333 Hudson Street
(at Charlton Street)
Noise Level: Quite high but bearable
Wine List: Around 80 bottles, Old and New World
Credit Cards: All major
Price Range: Main courses, lunch, $11 to $19; dinner, $12 to $32
Lunch: Monday through Friday, noon to 3 p.m.; snacks, 3 to 5 p.m.
Dinner: Monday through Thursday, 5:30 to 10:30 p.m.; Friday and Saturday, to 11 p.m.; Sunday, 5 to 10 p.m.
For 12 years, Don Pintabona was the chef at Robert De Niro and Drew Nieporent’s Tribeca Grill. Now he has opened his own restaurant in a former warehouse on the corner of Charlton and Hudson streets, on the far western reaches of Soho.
You walk into a large, handsome room filled with chatter and laughter and a great many men in open-necked striped shirts. Many of the old regulars from Tribeca Grill, it seems—Wall Street brokers and financial advisors—have followed Mr. Pintabona a few blocks north, while Saatchi & Saatchi is just a block away.
Dani (pronounced “Donny”) is spacious and lofty, and its décor reflects the turn of the century, with dark wood paneling, a wood floor and immense concrete columns, some of which are painted a distressed gold or encased in blood-orange-colored leather. The walls are lined with banquettes of black leather and wood, and plain wooden tables that are lit at night with votive candles. Thin filament bulbs on long wires hang down one side of the room and over the black walnut bar by the entrance, casting a soft, golden glow. Milk cans filled with spring blossoms line the mullioned windows, which look out on two sides of the restaurant. It’s all very robust and cheerful.
Tonight, eight people were dining at the chef’s table, which is placed high up in front of the open kitchen at the back, with a full view of the culinary goings-on (when the weather warms up, there will also be outdoor seating). Mr. Pintabona (who also has another restaurant, Trina, in Fort Lauderdale) was behind the stove, turning out rustic Mediterranean food that is predominantly Sicilian, with accents from North Africa, Spain and France.
I began with a plate of “citrus-cured” sardines. (They came, like some other first courses, on an interesting square gray plate imprinted with a round white plate inside the frame—a trompe l’oeil effect that must entertain the staff as customers like me try to lift up the inner plate.) The sardines were plump and boneless, served with slivered fennel and clementines. But the clementines weren’t sharp or acidic enough to cut the richness of the sardines, which needed salt and didn’t taste particularly fresh. My companion had a salad of sliced raw artichokes on a bed of wild arugula. It was very fresh, but the dressing was overwhelmed with lemon juice.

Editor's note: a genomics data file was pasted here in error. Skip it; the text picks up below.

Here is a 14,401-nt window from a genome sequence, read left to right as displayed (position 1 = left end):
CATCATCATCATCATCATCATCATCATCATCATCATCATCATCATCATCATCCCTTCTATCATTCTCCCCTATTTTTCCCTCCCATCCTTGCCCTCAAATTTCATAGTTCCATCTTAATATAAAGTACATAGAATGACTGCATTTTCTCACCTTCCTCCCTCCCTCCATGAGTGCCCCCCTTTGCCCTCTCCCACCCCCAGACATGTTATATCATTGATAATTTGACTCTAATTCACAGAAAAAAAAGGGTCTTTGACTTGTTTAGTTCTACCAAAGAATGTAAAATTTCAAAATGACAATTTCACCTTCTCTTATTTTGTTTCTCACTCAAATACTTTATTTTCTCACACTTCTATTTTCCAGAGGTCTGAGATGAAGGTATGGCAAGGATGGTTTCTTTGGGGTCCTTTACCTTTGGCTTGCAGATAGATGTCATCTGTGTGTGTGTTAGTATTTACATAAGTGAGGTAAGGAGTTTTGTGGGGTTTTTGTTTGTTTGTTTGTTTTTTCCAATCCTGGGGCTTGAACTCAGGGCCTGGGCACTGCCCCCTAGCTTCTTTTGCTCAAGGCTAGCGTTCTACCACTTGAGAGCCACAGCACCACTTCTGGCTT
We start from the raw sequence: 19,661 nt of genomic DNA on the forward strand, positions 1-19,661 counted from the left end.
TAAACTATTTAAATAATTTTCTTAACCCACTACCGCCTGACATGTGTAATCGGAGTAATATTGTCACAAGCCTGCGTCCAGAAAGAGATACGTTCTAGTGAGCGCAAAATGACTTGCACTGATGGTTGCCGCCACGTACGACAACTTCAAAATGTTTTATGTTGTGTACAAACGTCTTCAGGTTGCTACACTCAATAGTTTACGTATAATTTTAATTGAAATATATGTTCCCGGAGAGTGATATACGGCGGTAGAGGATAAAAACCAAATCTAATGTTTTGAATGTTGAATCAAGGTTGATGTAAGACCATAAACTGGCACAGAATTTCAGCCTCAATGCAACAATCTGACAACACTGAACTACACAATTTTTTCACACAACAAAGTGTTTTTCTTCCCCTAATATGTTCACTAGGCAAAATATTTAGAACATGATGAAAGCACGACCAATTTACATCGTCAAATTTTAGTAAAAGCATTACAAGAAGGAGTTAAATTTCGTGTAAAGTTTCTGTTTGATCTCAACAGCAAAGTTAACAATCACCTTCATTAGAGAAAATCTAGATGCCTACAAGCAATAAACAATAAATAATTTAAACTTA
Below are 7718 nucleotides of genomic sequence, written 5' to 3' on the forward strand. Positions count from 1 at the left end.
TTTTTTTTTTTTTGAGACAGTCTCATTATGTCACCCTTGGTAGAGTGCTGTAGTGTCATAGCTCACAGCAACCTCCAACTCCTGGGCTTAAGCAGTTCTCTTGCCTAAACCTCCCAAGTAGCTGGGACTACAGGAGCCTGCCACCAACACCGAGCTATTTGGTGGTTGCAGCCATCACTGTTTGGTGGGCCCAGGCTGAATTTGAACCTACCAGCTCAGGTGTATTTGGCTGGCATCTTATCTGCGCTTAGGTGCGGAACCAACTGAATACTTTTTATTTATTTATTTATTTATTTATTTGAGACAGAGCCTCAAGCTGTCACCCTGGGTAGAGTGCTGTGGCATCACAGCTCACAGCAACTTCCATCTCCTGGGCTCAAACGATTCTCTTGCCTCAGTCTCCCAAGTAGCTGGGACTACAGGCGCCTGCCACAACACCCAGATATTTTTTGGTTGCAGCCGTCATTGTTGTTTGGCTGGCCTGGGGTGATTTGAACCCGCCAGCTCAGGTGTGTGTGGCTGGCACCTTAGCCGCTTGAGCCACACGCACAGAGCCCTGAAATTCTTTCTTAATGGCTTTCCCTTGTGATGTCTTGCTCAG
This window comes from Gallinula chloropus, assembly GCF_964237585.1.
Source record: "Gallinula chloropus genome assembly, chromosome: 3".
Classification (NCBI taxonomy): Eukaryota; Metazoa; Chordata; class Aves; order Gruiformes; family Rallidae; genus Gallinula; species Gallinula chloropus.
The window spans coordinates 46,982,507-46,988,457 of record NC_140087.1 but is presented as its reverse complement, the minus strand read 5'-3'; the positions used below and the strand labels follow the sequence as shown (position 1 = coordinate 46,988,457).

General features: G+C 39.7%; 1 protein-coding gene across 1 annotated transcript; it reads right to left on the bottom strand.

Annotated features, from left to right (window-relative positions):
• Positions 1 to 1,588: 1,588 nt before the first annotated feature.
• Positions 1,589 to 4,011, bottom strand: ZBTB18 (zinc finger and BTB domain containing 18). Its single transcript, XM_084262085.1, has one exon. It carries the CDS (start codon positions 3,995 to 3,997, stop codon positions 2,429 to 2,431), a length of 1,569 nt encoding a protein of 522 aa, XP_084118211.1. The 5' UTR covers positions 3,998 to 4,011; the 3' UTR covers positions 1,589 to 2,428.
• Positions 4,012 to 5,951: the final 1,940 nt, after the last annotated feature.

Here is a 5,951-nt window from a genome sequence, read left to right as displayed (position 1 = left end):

Things went further downhill when our main courses arrived. A Moroccan-Sicilian tajine of cod with raisins and capers was overcooked to a mush. (As Sir Edwin Lutyens, the British architect, once remarked in a restaurant, “This piece of cod passeth all understanding.”) My companion sent back the cod (we weren’t charged for it) and asked for chicken instead. “I think roast chicken is the test of a good restaurant,” he said. A bit late for that, I thought to myself. I didn’t have the heart to send back my rabbit cacciatore, which was also wrecked by overcooking—the meat shredded and dry.
The roast chicken was fine, however, not dried-out under its crisp skin, and came with a sweet-and-sour onion marmalade and puréed turnips. All it needed was a dash of salt. For dessert, we had a lovely mint panna cotta with blood oranges and pistachios, and a fine steamed molten chocolate cake. But we left in a bad mood.
So, another night, I returned to Dani with some trepidation. This time, I began with the house-made ricotta. What a pleasant surprise! It was wonderful, light and almost diaphanous, with grated Marcona almonds and wildflower honey, served with thin crostini. A white-bean soup was also very good, a creamy purée laced with pancetta and roast tomatoes. Grilled octopus, cut in big squidgy pieces, was served in a casserole with chunks of parsley potatoes, flavored with oregano and sherry vinegar. All it needed was a dash of salt. Perfectly cooked bucatini—thick chewy strands of pasta tossed in a Sicilian sauce of sardines, fennel and currants—were also excellent, but also needed salt.
In fact, almost every dish I tasted at Dani (apart from the desserts) needed salt. And you have to ask for it, too, because there’s none on the table. And when you get it, it’s fine grain, not that lovely, flaky fleur de sel or Maldon salt which is so good sprinkled on food just before you eat it.
Never mind that the breaded pork cutlet needed a dash of salt; it’s one of the best dishes on the menu. The juicy chop had a lovely golden-brown crust flavored with sage and was served with apple mostarda and a fig purée. A splendid dish. The rib-eye and lamb sirloin were both good, too, topped with salmoriglio sauce (oregano, garlic, olive oil and lemon) and accompanied by crunchy chickpeas cut in batons. You can also get side orders of escarole, polenta or cardoons, the latter served in a delicate cream sauce under a layer of breadcrumbs in a black earthenware casserole.
The international wine list consists of around 80 bottles, with an emphasis on Mediterranean and Sicilian vintages. The selections are interesting, but there are few bottles under $40. A Morgan pinot noir “Twelve Clones” at $39 was a good choice.
We wound up with a refreshing granita made with Campari and grapefruit and flavored with honey, vanilla and rosemary. We also had a crumbly shortcake with berries and whipped orange-blossom yogurt (labneh), and a wonderful toasted polenta cake with poached pears and mascarpone.
Dani is a welcome addition to the neighborhood, with friendly service, a cheerful atmosphere and some very good food. The kitchen just needs to keep a hand on the saltcellar and an eye on the clock.
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